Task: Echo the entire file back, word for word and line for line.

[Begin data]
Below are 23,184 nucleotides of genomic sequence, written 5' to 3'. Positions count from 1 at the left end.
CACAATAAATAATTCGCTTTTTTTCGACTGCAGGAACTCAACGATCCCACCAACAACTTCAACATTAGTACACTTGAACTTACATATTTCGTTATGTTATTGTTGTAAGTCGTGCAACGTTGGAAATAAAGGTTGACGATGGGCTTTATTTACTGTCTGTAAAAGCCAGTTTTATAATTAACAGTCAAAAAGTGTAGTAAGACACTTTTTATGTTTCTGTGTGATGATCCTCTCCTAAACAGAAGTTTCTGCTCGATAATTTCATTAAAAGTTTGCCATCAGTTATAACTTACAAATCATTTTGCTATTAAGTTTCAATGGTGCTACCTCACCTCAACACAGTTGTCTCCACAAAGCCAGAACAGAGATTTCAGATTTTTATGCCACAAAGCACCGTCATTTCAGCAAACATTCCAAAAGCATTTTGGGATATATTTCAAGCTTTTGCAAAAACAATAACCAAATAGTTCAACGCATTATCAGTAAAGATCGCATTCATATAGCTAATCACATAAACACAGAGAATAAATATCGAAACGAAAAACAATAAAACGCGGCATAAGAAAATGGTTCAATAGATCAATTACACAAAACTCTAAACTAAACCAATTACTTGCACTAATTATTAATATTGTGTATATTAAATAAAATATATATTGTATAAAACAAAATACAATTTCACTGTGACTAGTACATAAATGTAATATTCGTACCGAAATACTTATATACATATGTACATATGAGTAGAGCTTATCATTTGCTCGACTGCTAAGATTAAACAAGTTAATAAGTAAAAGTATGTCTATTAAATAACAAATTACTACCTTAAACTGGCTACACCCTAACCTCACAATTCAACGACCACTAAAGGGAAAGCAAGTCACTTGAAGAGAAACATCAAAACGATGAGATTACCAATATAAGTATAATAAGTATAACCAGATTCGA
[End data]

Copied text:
Below are 23,184 nucleotides of genomic sequence, written 5' to 3'. Positions count from 1 at the left end.
CACAATAAATAATTCGCTTTTTTTCGACTGCAGGAACTCAACGATCCCACCAACAACTTCAACATTAGTACACTTGAACTTACATATTTCGTTATGTTATTGTTGTAAGTCGTGCAACGTTGGAAATAAAGGTTGACGATGGGCTTTATTTACTGTCTGTAAAAGCCAGTTTTATAATTAACAGTCAAAAAGTGTAGTAAGACACTTTTTATGTTTCTGTGTGATGATCCTCTCCTAAACAGAAGTTTCTGCTCGATAATTTCATTAAAAGTTTGCCATCAGTTATAACTTACAAATCATTTTGCTATTAAGTTTCAATGGTGCTACCTCACCTCAACACAGTTGTCTCCACAAAGCCAGAACAGAGATTTCAGATTTTTATGCCACAAAGCACCGTCATTTCAGCAAACATTCCAAAAGCATTTTGGGATATATTTCAAGCTTTTGCAAAAACAATAACCAAATAGTTCAACGCATTATCAGTAAAGATCGCATTCATATAGCTAATCACATAAACACAGAGAATAAATATCGAAACGAAAAACAATAAAACGCGGCATAAGAAAATGGTTCAATAGATCAATTACACAAAACTCTAAACTAAACCAATTACTTGCACTAATTATTAATATTGTGTATATTAAATAAAATATATATTGTATAAAACAAAATACAATTTCACTGTGACTAGTACATAAATGTAATATTCGTACCGAAATACTTATATACATATGTACATATGAGTAGAGCTTATCATTTGCTCGACTGCTAAGATTAAACAAGTTAATAAGTAAAAGTATGTCTATTAAATAACAAATTACTACCTTAAACTGGCTACACCCTAACCTCACAATTCAACGACCACTAAAGGGAAAGCAAGTCACTTGAAGAGAAACATCAAAACGATGAGATTACCAATATAAGTATAATAAGTATAACCAGATTCGA